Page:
"Drop it!" said Sir Percival, rudely turning his back on us. "If you haven't sense enough to know what is best for yourself other people must know it foe you. The arrangement is made and there is an end of it. You are only wanted to do what Miss Halcombe has done for you---"
"Marian?" repeated her Ladyship, in a bewildered manner; "Marian sleeping in Count Fosco's house!"
"Yes, in Count Fosco's house. She slept there last night to break the journey, and you are to follow her example, and do what your uncle tells you. You are to sleep at Fosco's to-morrow night, as your sister did, to break the journey. Don't throw too many obstacles in my way! don't make me repent of letting you go at all!"
He started to his feet, and suddenly walked out into the verandah through the open glass doors.
"Will your ladyship excuse me," I whispered, "if I suggest that we had better not wait here till Sir Percival comes back? I am very much afraid he is over-excited with wine."
She consented to leave the room in a weary, absent manner.
As soon as we were safe upstairs again, I did all I could to compose her ladyship's spirits. I reminded her that Mr. Fairlie's letters to Miss Halcombe and to herself did certainly sanction, and even render necessary, sooner or later, the course that had been taken. She agreed to this, and even admitted, of her own accord, that both letters were strictly in character with her uncle's peculiar disposition--but her fears about Miss Halcombe, and her unaccountable dread of sleeping at the Count's house in London, still remained unshaken in spite of every consideration that I could urge. I thought it my duty to protest against Lady Glyde's unfavourable opinion of his lordship, and I did so, with becoming forbearance and respect.
"Your ladyship will pardon my freedom," I remarked, in conclusion, "but it is said, 'by their fruits ye shall know them.' I am sure the Count's constant kindness and constant attention, from the very beginning of Miss Halcombe's illness, merit our best confidence and esteem. Even his lordship's serious misunderstanding with Mr. Dawson was entirely attributable to his anxiety on Miss Halcombe's account."
"What misunderstanding?" inquired her ladyship, with a look of sudden interest.
I related the unhappy circumstances under which Mr. Dawson had withdrawn his attendance--mentioning them all the more readily because I disapproved of Sir Percival's continuing to conceal what had happened (as he had done in my presence) from the knowledge of Lady Glyde.
Her ladyship started up, with every appearance of being additionally agitated and alarmed by what I had told her.
"Worse! worse than I thought!" she said, walking about the room, in a bewildered manner. "The Count knew Mr. Dawson would never consent to Marian's taking a journey--he purposely insulted the doctor to get him out of the house."
"Oh, my lady! my lady!" I remonstrated.
"Mrs. Michelson!" she went on vehemently, "no words that ever were spoken will persuade me that my sister is in that man's power and in that man's house with her own consent. My horror of him is such, that nothing Sir Percival could say and no letters my uncle could write, would induce me, if I had only my own feelings to consult, to eat, drink, or sleep under his roof. But my misery of suspense about Marian gives me the courage to follow her anywhere, to follow her even into Count Fosco's house."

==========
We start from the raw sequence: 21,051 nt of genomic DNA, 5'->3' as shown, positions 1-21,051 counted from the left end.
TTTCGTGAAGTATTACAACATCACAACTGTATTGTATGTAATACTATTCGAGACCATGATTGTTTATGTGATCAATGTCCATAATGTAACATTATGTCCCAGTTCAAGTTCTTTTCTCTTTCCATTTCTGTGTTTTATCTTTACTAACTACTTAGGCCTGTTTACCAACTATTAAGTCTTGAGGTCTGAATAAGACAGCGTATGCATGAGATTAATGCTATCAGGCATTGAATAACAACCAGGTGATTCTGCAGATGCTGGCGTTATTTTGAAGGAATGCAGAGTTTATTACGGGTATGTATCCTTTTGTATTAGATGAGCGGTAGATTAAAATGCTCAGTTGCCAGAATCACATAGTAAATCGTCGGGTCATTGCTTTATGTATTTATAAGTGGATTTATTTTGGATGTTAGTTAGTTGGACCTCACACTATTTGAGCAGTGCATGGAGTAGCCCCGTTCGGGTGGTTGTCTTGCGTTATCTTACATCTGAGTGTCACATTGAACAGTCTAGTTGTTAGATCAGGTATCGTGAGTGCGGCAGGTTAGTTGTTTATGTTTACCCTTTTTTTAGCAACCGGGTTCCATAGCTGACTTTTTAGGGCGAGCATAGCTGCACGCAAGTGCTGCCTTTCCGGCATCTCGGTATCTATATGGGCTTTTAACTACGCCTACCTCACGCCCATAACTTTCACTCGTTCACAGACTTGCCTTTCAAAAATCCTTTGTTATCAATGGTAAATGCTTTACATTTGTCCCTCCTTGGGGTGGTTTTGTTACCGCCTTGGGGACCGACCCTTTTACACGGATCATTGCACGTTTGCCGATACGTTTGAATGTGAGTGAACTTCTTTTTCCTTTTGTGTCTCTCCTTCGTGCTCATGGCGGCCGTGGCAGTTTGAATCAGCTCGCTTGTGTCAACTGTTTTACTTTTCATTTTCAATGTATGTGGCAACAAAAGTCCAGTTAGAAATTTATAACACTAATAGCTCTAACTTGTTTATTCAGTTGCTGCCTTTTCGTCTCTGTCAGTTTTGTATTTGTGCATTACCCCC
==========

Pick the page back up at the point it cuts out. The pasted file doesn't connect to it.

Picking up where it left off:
I thought it right, at this point, to mention that Miss Halcombe had already gone on to Cumberland, according to Sir Percival's account of the matter.
"I am afraid to believe it!" answered her ladyship. "I am afraid she is still in that man's house. If I am wrong, if she has really gone on to Limmeridge, I am resolved I will not sleep to- morrow night under Count Fosco's roof. My dearest friend in the world, next to my sister, lives near London. You have heard me, you have heard Miss Halcombe, speak of Mrs. Vesey? I mean to write, and propose to sleep at her house. I don't know how I shall get there--I don't know how I shall avoid the Count--but to that refuge I will escape in some way, if my sister has gone to Cumberland. All I ask of you to do, is to see yourself that my letter to Mrs. Vesey goes to London to-night, as certainly as Sir Percival's letter goes to Count Fosco. I have reasons for not trusting the post-bag downstairs. Will you keep my secret, and help me in this? it is the last favour, perhaps, that I shall ever ask of you."
I hesitated, I thought it all very strange, I almost feared that her ladyship's mind had been a little affected by recent anxiety and suffering. At my own risk, however, I ended by giving my consent. If the letter had been addressed to a stranger, or to any one but a lady so well known to me by report as Mrs. Vesey, I might have refused. I thank God--looking to what happened afterwards--I thank God I never thwarted that wish, or any other, which Lady Glyde expressed to me, on the last day of her residence at Blackwater Park.
The letter was written and given into my hands. I myself put it into the post-box in the village that evening.
We saw nothing more of Sir Percival for the rest of the day.
I slept, by Lady Glyde's own desire, in the next room to hers, with the door open between us. There was something so strange and dreadful in the loneliness and emptiness of the house, that I was glad, on my side, to have a companion near me. Her ladyship sat up late, reading letters and burning them, and emptying her drawers and cabinets of little things she prized, as if she never expected to return to Blackwater Park. Her sleep was sadly disturbed when she at last went to bed--she cried out in it several times, once so loud that she woke herself. Whatever her dreams were, she did not think fit to communicate them to me. Perhaps, in my situation, I had no right to expect that she should do so. It matters little now. I was sorry for her, I was indeed heartily sorry for her all the same.